I’m with you about the roller coasters! In a book, they’re great. In reality, I haven’t been able to enjoy a roller coaster since I turned about 35… and I don’t even want to count how many year’s that’s been!


  17. Monday, February 28, 2011 12:11 pm

    Excellent interview!!! I really can’t wait to read this one and check out more of Maureen’s books!

    Peek at the ending? AS IF?! No way! Though like Kaye said, after a particularly UNsatisfying story, I may wish I had instead of feeling like I’d been robbed of my time. But I’m one who absolutely runs if I see the words “spoiler alert” because I don’t WANT to ruin the experience of a good read!


  18. Monday, February 28, 2011 3:24 pm

    I sometimes “peek” a little at the end. I think I do it more often than I used to, but still not often. I can’t wait to read Maureen’s new book. She is an awesome writer!


  19. Monday, February 28, 2011 3:25 pm

    Maureen is an awesome writer! I don’t peek very often.


    • Monday, February 28, 2011 3:26 pm

      I didn’t mean to post twice. Didn’t realize how the system worked.


  20. Mary K. Johnson permalink
    Monday, February 28, 2011 5:24 pm

    I agree with Kaye. Sometimes I get half-way into a book and am really relating to a main character, but I can see that one potential ending would be very unhappy. Depending on how stable and emotionally sturdy I’m feeling at that moment, I will occasionally glance at the ending to be sure it isn’t unbearably sad. A writer’s days are hard enough–we can’t always tolerate a depressing conclusion, no matter how right it may be in terms of the story. Other days, I know it won’t bother me at all and don’t bother to look.


    • Monday, February 28, 2011 7:27 pm

      Mary, you’ve just described the everyday life of a writer! I think writers are by nature more in tune to their emotions, which is why we write about them – it’s part of processing through what we feel, I think. I’m with you on how hard sad endings can be! Which is why I’ll never write one. Oh, I suppose I’m not supposed to say never, but still…


  21. Pam Kellogg permalink
    Monday, February 28, 2011 5:36 pm

    I NEVER peek at the endings of books! That would just spoil the story for me. We have a woman in our book club who does this but I don’t understand her reasoning at all.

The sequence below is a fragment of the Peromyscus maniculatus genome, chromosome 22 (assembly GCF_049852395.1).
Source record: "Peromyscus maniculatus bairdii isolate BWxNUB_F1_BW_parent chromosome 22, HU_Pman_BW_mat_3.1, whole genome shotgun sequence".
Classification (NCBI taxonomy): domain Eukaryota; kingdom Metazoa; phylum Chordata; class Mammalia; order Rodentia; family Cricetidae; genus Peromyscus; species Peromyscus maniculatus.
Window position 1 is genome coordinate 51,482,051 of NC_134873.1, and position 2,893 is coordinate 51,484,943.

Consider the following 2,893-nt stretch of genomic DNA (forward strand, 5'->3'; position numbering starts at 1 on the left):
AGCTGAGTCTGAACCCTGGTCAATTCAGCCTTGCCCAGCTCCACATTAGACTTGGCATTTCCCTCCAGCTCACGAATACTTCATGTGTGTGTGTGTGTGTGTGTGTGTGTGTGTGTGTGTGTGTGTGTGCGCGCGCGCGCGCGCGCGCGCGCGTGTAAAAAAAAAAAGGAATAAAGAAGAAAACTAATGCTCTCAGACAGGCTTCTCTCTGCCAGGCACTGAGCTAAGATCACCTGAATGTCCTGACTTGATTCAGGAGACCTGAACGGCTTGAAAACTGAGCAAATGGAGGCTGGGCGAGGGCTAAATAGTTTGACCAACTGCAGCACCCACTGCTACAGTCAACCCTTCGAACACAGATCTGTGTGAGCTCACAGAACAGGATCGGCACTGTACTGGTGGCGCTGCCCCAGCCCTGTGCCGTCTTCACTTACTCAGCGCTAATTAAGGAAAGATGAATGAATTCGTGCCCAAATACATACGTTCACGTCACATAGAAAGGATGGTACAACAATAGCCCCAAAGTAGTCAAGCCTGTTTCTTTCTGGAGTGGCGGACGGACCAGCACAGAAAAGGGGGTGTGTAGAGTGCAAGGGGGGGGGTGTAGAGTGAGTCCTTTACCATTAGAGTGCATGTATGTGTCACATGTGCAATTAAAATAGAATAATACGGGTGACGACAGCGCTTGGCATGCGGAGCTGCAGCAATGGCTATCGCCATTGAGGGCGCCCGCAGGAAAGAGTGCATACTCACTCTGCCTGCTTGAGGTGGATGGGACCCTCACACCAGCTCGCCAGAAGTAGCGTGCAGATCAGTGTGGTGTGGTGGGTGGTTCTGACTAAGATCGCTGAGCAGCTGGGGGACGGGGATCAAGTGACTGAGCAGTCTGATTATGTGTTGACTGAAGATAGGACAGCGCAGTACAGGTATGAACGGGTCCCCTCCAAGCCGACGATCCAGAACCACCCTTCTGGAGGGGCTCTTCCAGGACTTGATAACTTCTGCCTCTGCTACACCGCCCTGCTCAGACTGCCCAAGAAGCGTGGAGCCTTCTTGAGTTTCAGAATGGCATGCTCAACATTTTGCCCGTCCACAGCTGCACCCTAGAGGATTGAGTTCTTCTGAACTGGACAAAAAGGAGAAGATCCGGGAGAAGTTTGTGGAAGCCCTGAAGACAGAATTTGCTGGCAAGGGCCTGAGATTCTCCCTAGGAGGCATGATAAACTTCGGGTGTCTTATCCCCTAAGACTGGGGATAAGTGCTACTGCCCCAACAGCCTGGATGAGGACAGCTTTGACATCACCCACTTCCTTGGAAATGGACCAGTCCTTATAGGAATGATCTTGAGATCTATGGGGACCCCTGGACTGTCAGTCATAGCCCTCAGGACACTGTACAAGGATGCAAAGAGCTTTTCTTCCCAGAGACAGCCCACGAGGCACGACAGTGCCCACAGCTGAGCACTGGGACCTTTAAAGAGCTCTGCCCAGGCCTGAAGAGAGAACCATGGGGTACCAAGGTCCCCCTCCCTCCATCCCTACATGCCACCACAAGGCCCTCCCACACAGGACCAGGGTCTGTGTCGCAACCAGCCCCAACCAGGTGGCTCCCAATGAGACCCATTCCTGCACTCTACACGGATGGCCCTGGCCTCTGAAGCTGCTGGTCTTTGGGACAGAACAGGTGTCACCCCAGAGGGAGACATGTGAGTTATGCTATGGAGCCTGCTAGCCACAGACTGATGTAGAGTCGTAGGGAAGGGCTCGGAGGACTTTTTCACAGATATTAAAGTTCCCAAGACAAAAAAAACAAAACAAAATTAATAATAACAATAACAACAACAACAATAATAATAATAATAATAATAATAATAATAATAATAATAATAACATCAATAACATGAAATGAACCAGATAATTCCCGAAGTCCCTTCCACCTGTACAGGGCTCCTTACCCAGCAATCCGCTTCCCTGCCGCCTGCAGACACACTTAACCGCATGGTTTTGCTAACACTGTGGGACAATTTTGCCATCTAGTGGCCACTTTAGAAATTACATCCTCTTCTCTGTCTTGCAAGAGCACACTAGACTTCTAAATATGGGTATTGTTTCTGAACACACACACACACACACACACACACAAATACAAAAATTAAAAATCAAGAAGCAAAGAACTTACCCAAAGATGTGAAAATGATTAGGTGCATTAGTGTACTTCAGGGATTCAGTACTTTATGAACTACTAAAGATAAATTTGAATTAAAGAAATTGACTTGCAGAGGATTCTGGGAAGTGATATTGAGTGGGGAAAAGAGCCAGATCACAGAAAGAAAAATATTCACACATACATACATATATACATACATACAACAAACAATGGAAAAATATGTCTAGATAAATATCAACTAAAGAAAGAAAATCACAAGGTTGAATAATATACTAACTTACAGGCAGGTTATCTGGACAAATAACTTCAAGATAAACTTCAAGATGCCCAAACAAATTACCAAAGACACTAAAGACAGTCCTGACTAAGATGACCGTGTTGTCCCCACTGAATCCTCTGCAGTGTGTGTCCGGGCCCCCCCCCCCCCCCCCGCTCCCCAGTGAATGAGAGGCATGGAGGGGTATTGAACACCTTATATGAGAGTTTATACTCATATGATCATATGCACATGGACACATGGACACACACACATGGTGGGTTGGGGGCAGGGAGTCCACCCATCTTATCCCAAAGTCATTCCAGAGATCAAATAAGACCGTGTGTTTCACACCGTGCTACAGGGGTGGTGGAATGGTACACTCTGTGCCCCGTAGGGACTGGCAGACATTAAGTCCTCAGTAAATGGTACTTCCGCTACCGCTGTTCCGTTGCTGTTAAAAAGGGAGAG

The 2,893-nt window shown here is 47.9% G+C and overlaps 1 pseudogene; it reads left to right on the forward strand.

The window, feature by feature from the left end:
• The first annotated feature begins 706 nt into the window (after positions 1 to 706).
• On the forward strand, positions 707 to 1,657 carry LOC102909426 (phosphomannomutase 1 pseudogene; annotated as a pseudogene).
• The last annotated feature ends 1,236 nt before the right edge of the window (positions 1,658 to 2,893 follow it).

Thanks for the interview. I would love to win Springtime of the Spirit.


  22. Bev K permalink
    Monday, February 28, 2011 8:01 pm

    I have to admit that occasionally I will peak if the action is intense. If I do, it is usually very brief to see if the 2 names are still there (and linked) on the last page. Then I can happily continue with the intensity.


  23. Kelly permalink
    Monday, February 28, 2011 8:46 pm

    I peek at the endings, very carefully so I don’t see much (you know, with my fingers half covering my face), but I usually do it to make sure the hero/heroine isn’t dead – I’ve been burned before. If it looks like a romance sometimes I just want to make sure it actually is! And it doesn’t ruin the story for me at all, since I always try and make it quick.


  24. Monday, February 28, 2011 9:00 pm

    Great interview! I enjoyed hearing about Maureen’s research and her novels, upcoming ones included!


  25. Rose09 permalink
    Monday, February 28, 2011 11:36 pm

    Every time I have a book in my hands, I war within myself whether to peek or not, and I always end up giving in. I actually just finished my first book where I did not peek at the ending! I can’t describe to you the feeling that thrilled through me when I did get to the ending. I was pleasantly surprised and actually more satisfied than I’ve ever been at the end of a book. I think that I can finally break myself of this habit.


  26. Tuesday, March 1, 2011 12:06 pm

    I really try not to! Have in the past especially when the book is not grabbing my attention, and I want to get on to another that is more interesting.


  27. Thursday, March 3, 2011 11:16 am

    I have been a peeker most of my life until I started reading Maureen’s books. When I got to the end of PIECES OF SILVER


  28. Eleanor Uhlman permalink
    Thursday, March 3, 2011 11:24 am

    Something happened. I didn’t get to finish my thoughts. Anyway, I was so glad that I didn’t peek when reading PIECES OF SILVER. The ending was such a surprise. I started SPRINGTIME IN THE SPIRIT yesterday and can hardly wait to read on. Keep writing, Maureen.